My Mini-Controversy

Thought you might want to know about something that’s been keeping me busy and occupying more than its fair share of my mind space these past few days.

Last week, I made a post to Torontoist explaining the Ontario Citizens’ Assembly’s proposal to change how we vote in Ontario, and outlining their reasons for making that decision. As you know, I tend to agree with them, if for no other reason than the fact that now that we’ve conducted this lengthy, democratic, and open consultation process to find out what Ontarians want, it would be pretty unwise to ignore, well, what Ontarians said they want.

I was going to let you know about that post anyway, but what followed was a combination of frustrating and amusing, and seems worth sharing as well. You should check out the chain of comments to my post yourself, but in summary:

  1. I was accused of being in a conflict of interest, because, not only do I support MMP, I also belong to organizations that support MMP. (Scandal!)
  2. The editors explained that I’m not in violation of the site’s conflict of interest policy, since I disclosed my interests in the post. Also, the policy actually only deals directly with people writing about their “professional” lives, which is a bit of a stretch since I’ve never been paid so much as a dime by any Green Party or Fair Vote organization.
  3. Andrew Potter (an author and MacLean’s contributor who once described MMP as an “electoral system for losers”) argued that Torontoist was obligated to let a guest contributer represent the “no” side.
  4. Other commenters pointed out that not only does MacLean’s not follow that standard, Torontoist is a blog (a blog!) with a clearly stated editorial point of view policy. Also, any Torontoist contributers who want to write in support of the “no” side are free to do so, but none have expressed interest.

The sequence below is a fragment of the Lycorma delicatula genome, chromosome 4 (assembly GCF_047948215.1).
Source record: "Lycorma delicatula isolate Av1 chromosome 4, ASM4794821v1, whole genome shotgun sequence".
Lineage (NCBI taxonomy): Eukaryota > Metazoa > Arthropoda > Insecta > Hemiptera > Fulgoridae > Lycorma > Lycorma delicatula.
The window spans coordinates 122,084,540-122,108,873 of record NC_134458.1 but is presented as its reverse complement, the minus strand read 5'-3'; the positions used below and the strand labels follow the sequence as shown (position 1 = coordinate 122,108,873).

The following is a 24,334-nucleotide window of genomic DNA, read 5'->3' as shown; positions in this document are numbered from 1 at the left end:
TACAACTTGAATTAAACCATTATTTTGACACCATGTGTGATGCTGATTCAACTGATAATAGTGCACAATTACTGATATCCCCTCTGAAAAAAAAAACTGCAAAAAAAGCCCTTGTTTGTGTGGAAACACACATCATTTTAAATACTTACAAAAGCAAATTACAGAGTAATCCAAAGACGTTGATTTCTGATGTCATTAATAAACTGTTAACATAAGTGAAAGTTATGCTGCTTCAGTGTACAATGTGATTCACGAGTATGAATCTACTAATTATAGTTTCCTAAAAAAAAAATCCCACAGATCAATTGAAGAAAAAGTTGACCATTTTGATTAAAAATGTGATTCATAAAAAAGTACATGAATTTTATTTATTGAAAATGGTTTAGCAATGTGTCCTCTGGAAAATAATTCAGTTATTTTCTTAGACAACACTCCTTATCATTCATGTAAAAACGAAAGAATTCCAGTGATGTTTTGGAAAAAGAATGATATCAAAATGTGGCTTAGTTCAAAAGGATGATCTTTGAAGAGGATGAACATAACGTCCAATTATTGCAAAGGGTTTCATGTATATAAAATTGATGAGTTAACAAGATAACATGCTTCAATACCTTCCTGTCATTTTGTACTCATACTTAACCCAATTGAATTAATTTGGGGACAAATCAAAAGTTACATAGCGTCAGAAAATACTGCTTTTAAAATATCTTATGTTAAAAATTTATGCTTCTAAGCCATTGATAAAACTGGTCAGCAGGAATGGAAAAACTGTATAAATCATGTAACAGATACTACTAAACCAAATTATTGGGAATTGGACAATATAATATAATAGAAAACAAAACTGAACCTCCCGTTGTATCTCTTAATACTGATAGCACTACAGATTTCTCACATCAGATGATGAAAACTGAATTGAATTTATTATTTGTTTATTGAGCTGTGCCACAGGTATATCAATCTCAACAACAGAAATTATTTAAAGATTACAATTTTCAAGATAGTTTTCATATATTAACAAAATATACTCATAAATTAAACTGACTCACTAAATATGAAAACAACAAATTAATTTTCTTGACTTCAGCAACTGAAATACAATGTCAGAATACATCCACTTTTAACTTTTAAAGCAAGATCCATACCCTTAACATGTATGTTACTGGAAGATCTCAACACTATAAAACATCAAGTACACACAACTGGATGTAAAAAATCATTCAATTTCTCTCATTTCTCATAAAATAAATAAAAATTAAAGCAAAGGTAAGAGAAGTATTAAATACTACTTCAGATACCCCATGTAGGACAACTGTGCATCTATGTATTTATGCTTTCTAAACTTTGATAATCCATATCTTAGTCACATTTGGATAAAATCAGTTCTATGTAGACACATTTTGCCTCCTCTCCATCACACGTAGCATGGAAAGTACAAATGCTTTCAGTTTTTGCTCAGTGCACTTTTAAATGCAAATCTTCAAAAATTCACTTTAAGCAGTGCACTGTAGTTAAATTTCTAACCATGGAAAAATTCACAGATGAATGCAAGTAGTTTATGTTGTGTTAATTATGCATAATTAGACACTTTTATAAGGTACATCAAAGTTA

5. Other commenters briefly attempt to actually discuss the merits of MMP itself (including people who oppose MMP), but have to fight for space with this other meta-discussion.
  6. I’m accused of spreading “green party talking points” (as is later pointed out by someone else, all I’ve actually done is communicated the thinking of the Citizens’ Assembly) and participating in “political interference.”
  7. I’m accused of “hijacking” Torontoist, and using it as a “puppet” to spread “propaganda.”
  8. The same commenter (who isn’t using his or her real name) complains that there is “no room for dissent,” marking their third post to a page which is now more full of “dissent” than my original post.
  9. The same commenter calls for Torontoist to “give this site back to the people!” A friend of mine following the discussion IMs me: “When did you stop being a person?”
  10. I’m accused of being an “operative,” whatever that means.
  11. I’m again accused of being a “parrot…in the employ of the Green Party.”
  12. Andrew Potter complains about the whole thing on his MacLean’s blog. Demonstrating a brilliant understanding of irony, he frets that we’re not allowing for divergent viewpoints while writing on his own blog which doesn’t allow comments.

The important lesson I take out of the whole thing is that when people don’t know how to argue about the actual issues, they attack the person instead. Also, for some reason, the lower the stakes (again, we’re talking about a blog), the nastier things get.

Tonight I’m off to Midland to represent Fair Vote Canada at a referendum choice meeting there. The more we all talk about this the better. As the Citizens’ Assembly process proves, a randomly selected group of Ontarians that understands the issues will always choose MMP over our current system by a wide margin.

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